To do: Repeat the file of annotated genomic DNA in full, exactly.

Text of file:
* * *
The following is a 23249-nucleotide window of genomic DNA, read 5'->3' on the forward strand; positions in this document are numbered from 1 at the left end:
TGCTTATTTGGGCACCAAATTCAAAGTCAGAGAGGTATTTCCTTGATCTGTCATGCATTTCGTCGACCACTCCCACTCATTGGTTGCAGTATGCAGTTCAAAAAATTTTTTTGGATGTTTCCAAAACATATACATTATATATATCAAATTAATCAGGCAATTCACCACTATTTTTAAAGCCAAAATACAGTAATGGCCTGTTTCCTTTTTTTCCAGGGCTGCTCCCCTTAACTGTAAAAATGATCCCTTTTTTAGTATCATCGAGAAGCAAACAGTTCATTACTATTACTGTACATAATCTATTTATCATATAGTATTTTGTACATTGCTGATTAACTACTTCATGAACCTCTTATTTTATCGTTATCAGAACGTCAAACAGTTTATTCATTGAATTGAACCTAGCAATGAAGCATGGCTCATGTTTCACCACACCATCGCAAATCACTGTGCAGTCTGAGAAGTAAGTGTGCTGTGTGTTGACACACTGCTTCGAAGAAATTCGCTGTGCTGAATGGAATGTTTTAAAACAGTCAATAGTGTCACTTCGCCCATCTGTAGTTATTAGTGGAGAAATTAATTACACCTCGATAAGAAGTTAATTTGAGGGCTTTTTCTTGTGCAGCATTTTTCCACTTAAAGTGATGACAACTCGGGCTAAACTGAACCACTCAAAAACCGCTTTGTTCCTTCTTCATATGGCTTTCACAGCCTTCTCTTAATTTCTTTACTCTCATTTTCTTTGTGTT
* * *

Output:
The following is a 23249-nucleotide window of genomic DNA, read 5'->3' on the forward strand; positions in this document are numbered from 1 at the left end:
TGCTTATTTGGGCACCAAATTCAAAGTCAGAGAGGTATTTCCTTGATCTGTCATGCATTTCGTCGACCACTCCCACTCATTGGTTGCAGTATGCAGTTCAAAAAATTTTTTTGGATGTTTCCAAAACATATACATTATATATATCAAATTAATCAGGCAATTCACCACTATTTTTAAAGCCAAAATACAGTAATGGCCTGTTTCCTTTTTTTCCAGGGCTGCTCCCCTTAACTGTAAAAATGATCCCTTTTTTAGTATCATCGAGAAGCAAACAGTTCATTACTATTACTGTACATAATCTATTTATCATATAGTATTTTGTACATTGCTGATTAACTACTTCATGAACCTCTTATTTTATCGTTATCAGAACGTCAAACAGTTTATTCATTGAATTGAACCTAGCAATGAAGCATGGCTCATGTTTCACCACACCATCGCAAATCACTGTGCAGTCTGAGAAGTAAGTGTGCTGTGTGTTGACACACTGCTTCGAAGAAATTCGCTGTGCTGAATGGAATGTTTTAAAACAGTCAATAGTGTCACTTCGCCCATCTGTAGTTATTAGTGGAGAAATTAATTACACCTCGATAAGAAGTTAATTTGAGGGCTTTTTCTTGTGCAGCATTTTTCCACTTAAAGTGATGACAACTCGGGCTAAACTGAACCACTCAAAAACCGCTTTGTTCCTTCTTCATATGGCTTTCACAGCCTTCTCTTAATTTCTTTACTCTCATTTTCTTTGTGTT